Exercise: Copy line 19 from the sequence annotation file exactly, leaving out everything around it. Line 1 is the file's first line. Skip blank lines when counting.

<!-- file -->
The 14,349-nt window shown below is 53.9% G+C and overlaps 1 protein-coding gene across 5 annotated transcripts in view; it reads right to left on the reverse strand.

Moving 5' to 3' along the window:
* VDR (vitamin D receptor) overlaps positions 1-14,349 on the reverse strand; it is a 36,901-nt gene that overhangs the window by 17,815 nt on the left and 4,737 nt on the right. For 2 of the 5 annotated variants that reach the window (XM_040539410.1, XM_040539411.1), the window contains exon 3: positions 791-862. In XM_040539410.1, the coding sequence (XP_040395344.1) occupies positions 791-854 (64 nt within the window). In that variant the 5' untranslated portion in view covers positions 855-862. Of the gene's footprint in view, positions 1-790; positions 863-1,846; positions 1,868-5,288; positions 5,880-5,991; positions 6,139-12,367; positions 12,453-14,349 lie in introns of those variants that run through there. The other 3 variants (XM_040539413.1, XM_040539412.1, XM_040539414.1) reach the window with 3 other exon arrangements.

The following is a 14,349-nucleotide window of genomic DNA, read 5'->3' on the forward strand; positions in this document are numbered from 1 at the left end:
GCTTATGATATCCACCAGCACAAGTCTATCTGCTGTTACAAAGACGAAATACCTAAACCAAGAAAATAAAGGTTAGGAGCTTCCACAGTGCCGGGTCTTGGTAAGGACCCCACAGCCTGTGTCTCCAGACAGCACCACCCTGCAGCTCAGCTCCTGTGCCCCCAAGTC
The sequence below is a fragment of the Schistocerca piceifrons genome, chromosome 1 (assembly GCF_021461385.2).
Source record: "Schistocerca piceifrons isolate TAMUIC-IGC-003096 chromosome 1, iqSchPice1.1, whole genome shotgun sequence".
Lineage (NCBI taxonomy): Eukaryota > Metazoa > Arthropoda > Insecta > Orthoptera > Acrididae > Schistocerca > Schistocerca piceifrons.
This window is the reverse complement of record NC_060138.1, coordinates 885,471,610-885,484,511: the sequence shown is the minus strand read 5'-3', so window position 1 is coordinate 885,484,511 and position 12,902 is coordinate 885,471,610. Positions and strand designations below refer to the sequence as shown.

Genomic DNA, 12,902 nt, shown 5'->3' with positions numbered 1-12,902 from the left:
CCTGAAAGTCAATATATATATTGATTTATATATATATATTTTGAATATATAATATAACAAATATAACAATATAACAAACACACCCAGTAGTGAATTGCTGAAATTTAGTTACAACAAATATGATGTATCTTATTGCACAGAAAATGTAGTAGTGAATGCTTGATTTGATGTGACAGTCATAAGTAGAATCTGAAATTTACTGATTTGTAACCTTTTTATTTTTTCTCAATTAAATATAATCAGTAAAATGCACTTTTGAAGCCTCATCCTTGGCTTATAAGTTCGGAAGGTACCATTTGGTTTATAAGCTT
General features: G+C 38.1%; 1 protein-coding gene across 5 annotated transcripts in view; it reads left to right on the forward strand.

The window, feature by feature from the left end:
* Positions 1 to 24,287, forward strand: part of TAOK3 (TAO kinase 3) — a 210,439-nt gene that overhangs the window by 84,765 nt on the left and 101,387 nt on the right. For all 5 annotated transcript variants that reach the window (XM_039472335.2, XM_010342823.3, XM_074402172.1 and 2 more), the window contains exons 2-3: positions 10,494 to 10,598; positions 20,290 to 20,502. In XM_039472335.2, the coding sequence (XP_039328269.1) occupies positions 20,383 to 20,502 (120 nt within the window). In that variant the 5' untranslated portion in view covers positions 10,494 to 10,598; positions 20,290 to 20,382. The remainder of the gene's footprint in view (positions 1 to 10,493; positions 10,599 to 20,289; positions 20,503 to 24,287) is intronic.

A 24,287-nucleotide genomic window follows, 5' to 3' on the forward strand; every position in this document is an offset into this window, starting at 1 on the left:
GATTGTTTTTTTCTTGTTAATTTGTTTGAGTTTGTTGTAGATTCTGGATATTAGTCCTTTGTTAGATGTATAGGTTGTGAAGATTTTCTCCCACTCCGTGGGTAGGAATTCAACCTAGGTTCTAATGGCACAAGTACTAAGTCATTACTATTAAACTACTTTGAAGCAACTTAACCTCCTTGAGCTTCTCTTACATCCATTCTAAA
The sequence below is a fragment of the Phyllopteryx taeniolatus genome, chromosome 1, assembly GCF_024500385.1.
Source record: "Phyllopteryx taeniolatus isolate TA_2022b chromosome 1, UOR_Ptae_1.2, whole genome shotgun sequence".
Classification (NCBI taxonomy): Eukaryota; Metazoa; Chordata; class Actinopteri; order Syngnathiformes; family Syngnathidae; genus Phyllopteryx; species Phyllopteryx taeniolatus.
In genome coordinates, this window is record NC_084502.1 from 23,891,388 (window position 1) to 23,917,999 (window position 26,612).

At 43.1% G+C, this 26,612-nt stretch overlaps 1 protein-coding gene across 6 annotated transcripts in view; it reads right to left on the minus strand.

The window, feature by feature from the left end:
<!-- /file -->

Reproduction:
Classification (NCBI taxonomy): Eukaryota; Metazoa; Chordata; class Actinopteri; order Syngnathiformes; family Syngnathidae; genus Phyllopteryx; species Phyllopteryx taeniolatus.